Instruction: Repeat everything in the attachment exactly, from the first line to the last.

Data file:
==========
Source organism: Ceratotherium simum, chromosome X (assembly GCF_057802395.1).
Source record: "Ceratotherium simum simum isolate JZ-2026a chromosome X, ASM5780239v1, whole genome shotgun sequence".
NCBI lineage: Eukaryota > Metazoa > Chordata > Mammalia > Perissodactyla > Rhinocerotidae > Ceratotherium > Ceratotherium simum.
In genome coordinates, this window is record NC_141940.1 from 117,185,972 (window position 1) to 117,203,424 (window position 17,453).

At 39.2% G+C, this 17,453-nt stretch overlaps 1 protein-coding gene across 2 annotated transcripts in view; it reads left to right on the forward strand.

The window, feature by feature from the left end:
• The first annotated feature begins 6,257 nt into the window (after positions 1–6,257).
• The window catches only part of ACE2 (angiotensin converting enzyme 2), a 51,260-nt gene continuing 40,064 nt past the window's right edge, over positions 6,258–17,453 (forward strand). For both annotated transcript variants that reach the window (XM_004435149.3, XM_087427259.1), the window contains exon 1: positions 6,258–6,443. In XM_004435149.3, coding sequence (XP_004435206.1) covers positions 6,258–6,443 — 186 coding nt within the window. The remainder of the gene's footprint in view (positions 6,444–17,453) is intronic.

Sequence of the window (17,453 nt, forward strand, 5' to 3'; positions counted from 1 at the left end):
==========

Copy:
Source organism: Ceratotherium simum, chromosome X (assembly GCF_057802395.1).
Source record: "Ceratotherium simum simum isolate JZ-2026a chromosome X, ASM5780239v1, whole genome shotgun sequence".
NCBI lineage: Eukaryota > Metazoa > Chordata > Mammalia > Perissodactyla > Rhinocerotidae > Ceratotherium > Ceratotherium simum.
In genome coordinates, this window is record NC_141940.1 from 117,185,972 (window position 1) to 117,203,424 (window position 17,453).

At 39.2% G+C, this 17,453-nt stretch overlaps 1 protein-coding gene across 2 annotated transcripts in view; it reads left to right on the forward strand.

The window, feature by feature from the left end:
• The first annotated feature begins 6,257 nt into the window (after positions 1–6,257).
• The window catches only part of ACE2 (angiotensin converting enzyme 2), a 51,260-nt gene continuing 40,064 nt past the window's right edge, over positions 6,258–17,453 (forward strand). For both annotated transcript variants that reach the window (XM_004435149.3, XM_087427259.1), the window contains exon 1: positions 6,258–6,443. In XM_004435149.3, coding sequence (XP_004435206.1) covers positions 6,258–6,443 — 186 coding nt within the window. The remainder of the gene's footprint in view (positions 6,444–17,453) is intronic.

Sequence of the window (17,453 nt, forward strand, 5' to 3'; positions counted from 1 at the left end):